Saturday, February 26, 2011

For What It’s Worth #2: The Batman Chronicles #15

The Batman Chronicles #15 was originally published in Winter 1998 and carries a cover price of $2.95. It features three stories. They are, in order, “Will to Power” by Kelley Puckett and Joe Staton & Bill Sienkiewicz, “Between Stars Above and Below” by Marco Palmieri and James A. Hodgkins, and “An Answer in the Rubble” by Greg Rucka and Roger Cruz.
Probably not worth the cover charge

Another large issue, it follows the same format as the other Batman Chronicles issue I’ve reviewed. The first story is 18 pages and the other two are 10 each.

“Will to Power” is a fun little Batman/Kyle Rayner team-up. The art by Staton and Sienkiewicz is a treat. This story is basically about Kyle going to Gotham for the first time to try and recover a necklace that some Gothamite thug stole. Of course, Batman takes umbrage at the new (well, new at the time) Green Lantern infringing on his turf. In a brief and humorous scene, Batman takes Kyle’s power ring and tells him to leave it alone. Kyle doesn’t, and in the end he earns Batman’s begrudging respect.

The second story strikes more of a contemplative tone. Taking place in the aftermath of the Cataclysm, Barbara Gordon feels like quitting her work as she ponders in the rubble of the clocktower. Somehow, she encounters the Man-Bat, they share a kind of kinship, he takes her out flying, and she rediscovers her center and decides to continue being Oracle and fighting the good fight.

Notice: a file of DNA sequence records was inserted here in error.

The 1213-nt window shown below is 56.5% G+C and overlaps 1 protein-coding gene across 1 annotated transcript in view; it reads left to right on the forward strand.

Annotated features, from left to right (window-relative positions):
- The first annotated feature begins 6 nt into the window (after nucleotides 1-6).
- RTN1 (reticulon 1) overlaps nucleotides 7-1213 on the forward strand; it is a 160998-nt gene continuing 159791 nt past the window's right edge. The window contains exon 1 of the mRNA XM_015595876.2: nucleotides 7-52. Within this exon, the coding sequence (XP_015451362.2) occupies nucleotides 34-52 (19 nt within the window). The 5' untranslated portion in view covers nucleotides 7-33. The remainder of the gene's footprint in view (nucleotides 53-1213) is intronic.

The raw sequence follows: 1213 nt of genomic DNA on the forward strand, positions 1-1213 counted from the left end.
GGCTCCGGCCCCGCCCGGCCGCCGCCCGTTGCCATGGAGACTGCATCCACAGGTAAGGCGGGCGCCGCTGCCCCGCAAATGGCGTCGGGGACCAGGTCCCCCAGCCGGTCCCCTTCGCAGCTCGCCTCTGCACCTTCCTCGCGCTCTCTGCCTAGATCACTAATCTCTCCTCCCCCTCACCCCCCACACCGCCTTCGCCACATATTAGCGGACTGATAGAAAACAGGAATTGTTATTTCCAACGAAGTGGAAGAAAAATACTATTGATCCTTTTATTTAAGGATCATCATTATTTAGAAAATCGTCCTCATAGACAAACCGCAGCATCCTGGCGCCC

I’ve never heard of either Palmieri nor Hodgkins. I can’t say that the story itself is actually good. At best, it’s competent and does what it’s supposed to do with a hokey premise. The art’s rather outstanding, though. The two page spead where the Man-Bat takes Oracle out flying over the ruined cityscape of Gotham is well-done. It’s a style that somehow reminds me of Ryan Sook and a very poor man’s Geof Darrow.

Other than the art, though, this isn’t a good story. I have to say that I’ve always found the concept of the Man-Bat rather hokey, like whoever created him thought that it would be cool to have Batman fight a man that was a bat. That’s on the same level as having Daredevil fight a literal devil, or taking Moon Knight to the moon. (Both of which have been done, but whatever.)  It’s even more absurd in this story as he takes Babs out for a night flight. I just don’t buy it at all.